Ms Ladele was initially allowed to make informal arrangements with colleagues so that she did not herself perform civil partnership ceremonies. Eventually some of her colleagues objected to this and Ms Ladele was asked to perform civil partnership ceremonies in future.

The majority decision
The majority of the ECHR held that Ms Ladele’s rights had been infringed and that the question was therefore whether doing so was a proportionate way of achieving a legitimate aim. The UK courts had held the same thing and decided that it was. Islington wanted to ensure that it did not discriminate and therefore required all Registrars to perform same-sex ceremonies.

The ECHR held that this was a case where Convention rights were in conflict – the rights of same sex couples and those of Ms Ladele as a person with a religious objection to same-sex couples.

The majority held that there was a wide margin of discretion for individual states on how to balance such competing rights and that the local authority and the UK courts’ did not overstep the limits of that discretion.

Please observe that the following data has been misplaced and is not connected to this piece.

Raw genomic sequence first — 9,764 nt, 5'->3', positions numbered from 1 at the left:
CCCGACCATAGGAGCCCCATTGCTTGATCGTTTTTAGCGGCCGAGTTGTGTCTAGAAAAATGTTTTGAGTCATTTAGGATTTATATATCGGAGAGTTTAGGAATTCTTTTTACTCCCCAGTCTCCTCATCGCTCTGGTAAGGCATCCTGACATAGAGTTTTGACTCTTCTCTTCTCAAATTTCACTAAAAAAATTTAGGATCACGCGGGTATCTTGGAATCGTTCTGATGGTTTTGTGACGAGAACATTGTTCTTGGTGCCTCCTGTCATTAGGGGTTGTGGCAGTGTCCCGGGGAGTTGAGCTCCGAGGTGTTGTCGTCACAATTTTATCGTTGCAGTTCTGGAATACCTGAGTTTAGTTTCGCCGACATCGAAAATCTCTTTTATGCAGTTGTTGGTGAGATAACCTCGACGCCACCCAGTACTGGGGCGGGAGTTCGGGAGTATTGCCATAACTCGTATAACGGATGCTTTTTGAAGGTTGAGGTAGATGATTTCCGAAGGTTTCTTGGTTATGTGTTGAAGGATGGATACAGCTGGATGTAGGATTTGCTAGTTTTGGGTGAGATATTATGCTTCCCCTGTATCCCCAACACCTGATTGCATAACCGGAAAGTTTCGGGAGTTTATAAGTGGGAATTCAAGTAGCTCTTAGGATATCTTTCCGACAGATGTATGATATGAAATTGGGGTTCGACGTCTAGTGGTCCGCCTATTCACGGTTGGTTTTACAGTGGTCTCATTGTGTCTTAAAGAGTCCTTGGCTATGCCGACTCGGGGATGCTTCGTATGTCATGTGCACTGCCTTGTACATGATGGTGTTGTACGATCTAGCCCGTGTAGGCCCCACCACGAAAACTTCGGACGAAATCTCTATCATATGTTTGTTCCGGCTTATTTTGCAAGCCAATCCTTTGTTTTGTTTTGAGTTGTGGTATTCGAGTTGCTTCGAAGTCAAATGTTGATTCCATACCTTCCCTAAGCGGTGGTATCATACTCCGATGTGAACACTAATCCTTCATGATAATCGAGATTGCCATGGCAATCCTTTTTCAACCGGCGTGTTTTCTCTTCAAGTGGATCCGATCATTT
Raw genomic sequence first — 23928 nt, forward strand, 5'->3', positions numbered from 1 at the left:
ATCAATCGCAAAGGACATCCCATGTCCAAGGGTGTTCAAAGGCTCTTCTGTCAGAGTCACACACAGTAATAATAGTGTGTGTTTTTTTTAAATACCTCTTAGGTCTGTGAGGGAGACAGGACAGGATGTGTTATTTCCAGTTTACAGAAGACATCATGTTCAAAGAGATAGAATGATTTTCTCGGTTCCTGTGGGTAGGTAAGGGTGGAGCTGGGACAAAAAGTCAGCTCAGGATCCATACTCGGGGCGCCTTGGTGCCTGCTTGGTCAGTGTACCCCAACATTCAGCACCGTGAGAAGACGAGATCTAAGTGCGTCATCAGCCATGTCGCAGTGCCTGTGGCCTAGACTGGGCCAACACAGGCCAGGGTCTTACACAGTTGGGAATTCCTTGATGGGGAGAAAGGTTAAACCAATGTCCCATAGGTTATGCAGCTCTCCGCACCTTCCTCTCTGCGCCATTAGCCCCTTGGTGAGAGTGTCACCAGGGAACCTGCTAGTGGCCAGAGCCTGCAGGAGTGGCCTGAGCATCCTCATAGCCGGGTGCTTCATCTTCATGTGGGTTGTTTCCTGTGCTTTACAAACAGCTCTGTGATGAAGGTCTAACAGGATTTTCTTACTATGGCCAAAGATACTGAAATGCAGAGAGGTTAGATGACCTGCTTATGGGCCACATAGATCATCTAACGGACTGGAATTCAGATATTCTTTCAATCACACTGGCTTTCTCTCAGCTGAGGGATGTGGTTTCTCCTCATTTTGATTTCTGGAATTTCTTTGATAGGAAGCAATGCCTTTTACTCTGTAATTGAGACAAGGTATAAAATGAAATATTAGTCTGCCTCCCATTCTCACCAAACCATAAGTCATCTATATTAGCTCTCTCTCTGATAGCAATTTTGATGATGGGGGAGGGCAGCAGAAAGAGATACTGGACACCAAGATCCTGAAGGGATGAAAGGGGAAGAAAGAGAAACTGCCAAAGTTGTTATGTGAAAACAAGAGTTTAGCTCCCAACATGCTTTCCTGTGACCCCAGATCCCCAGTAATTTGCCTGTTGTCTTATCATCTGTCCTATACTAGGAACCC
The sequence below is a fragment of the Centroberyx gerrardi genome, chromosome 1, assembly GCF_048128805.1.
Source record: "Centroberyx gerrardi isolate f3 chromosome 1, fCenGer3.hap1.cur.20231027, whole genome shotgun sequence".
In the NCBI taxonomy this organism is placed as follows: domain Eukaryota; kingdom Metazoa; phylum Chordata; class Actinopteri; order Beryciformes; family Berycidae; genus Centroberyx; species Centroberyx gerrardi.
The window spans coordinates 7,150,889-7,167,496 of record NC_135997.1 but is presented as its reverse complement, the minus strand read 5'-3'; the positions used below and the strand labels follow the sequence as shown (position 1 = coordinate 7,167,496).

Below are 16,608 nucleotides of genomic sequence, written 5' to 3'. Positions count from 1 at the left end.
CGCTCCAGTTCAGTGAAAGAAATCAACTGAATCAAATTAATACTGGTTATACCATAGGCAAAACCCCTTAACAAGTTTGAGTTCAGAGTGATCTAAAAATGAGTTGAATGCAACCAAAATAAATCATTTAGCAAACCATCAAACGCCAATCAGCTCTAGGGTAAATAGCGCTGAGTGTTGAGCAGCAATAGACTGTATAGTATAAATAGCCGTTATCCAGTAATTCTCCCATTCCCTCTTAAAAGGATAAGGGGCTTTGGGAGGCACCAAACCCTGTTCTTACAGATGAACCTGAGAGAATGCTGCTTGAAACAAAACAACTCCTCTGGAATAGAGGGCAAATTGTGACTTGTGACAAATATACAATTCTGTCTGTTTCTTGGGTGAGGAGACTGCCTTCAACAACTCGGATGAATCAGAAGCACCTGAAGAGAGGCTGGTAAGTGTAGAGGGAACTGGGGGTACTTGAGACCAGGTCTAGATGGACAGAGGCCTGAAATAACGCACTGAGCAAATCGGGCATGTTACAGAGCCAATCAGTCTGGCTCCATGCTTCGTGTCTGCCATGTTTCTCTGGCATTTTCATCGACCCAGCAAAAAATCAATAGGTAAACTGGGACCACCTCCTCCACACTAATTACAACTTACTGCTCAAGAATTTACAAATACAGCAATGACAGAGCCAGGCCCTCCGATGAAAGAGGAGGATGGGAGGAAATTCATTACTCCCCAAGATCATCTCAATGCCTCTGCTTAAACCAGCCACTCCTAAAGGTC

The dissenting opinion
The dissenting judges (different to those who dissented in relation to Ms Eweida) pointed out that when Ms Ladele became a Registrar there was no reason for her to expect that there was any likelihood that she might be required to officiate at same-sex ceremonies.

They further argued that this was not a case of conflicting Convention rights – no service user had complained or been discriminated against. Islington’s aim was to provide a fair and non-discriminating service. It could have done that whilst still allowing Ms Ladele to opt out of performing such ceremonies herself – something which many other local authorities do without problems.